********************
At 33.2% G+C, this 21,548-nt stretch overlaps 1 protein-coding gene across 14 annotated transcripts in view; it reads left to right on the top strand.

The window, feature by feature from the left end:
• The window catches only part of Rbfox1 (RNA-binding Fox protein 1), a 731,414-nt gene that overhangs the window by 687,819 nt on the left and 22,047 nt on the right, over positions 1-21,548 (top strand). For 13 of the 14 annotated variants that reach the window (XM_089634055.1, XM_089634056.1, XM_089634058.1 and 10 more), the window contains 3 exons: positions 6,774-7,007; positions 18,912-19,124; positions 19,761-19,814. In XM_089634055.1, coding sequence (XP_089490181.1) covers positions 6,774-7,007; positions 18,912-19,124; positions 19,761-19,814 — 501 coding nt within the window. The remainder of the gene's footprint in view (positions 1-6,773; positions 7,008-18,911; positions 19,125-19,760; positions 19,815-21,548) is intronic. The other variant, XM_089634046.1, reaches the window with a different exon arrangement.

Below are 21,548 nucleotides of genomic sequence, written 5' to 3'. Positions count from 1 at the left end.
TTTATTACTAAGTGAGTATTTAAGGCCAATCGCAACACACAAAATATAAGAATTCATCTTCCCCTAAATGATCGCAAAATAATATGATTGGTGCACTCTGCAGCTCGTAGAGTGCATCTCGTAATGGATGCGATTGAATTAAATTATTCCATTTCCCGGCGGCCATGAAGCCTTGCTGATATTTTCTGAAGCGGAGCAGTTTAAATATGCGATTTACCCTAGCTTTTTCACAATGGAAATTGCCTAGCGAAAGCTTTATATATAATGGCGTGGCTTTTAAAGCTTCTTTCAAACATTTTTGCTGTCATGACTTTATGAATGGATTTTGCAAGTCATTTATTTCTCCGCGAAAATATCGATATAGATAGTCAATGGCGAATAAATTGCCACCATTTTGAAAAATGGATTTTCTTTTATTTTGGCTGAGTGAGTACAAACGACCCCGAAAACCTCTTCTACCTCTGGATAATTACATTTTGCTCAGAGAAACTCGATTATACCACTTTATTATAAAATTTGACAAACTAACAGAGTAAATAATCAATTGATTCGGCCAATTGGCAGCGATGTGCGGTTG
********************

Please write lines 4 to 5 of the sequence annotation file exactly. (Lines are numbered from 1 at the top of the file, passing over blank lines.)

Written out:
Below are 21,548 nucleotides of genomic sequence, written 5' to 3'. Positions count from 1 at the left end.
TTTATTACTAAGTGAGTATTTAAGGCCAATCGCAACACACAAAATATAAGAATTCATCTTCCCCTAAATGATCGCAAAATAATATGATTGGTGCACTCTGCAGCTCGTAGAGTGCATCTCGTAATGGATGCGATTGAATTAAATTATTCCATTTCCCGGCGGCCATGAAGCCTTGCTGATATTTTCTGAAGCGGAGCAGTTTAAATATGCGATTTACCCTAGCTTTTTCACAATGGAAATTGCCTAGCGAAAGCTTTATATATAATGGCGTGGCTTTTAAAGCTTCTTTCAAACATTTTTGCTGTCATGACTTTATGAATGGATTTTGCAAGTCATTTATTTCTCCGCGAAAATATCGATATAGATAGTCAATGGCGAATAAATTGCCACCATTTTGAAAAATGGATTTTCTTTTATTTTGGCTGAGTGAGTACAAACGACCCCGAAAACCTCTTCTACCTCTGGATAATTACATTTTGCTCAGAGAAACTCGATTATACCACTTTATTATAAAATTTGACAAACTAACAGAGTAAATAATCAATTGATTCGGCCAATTGGCAGCGATGTGCGGTTG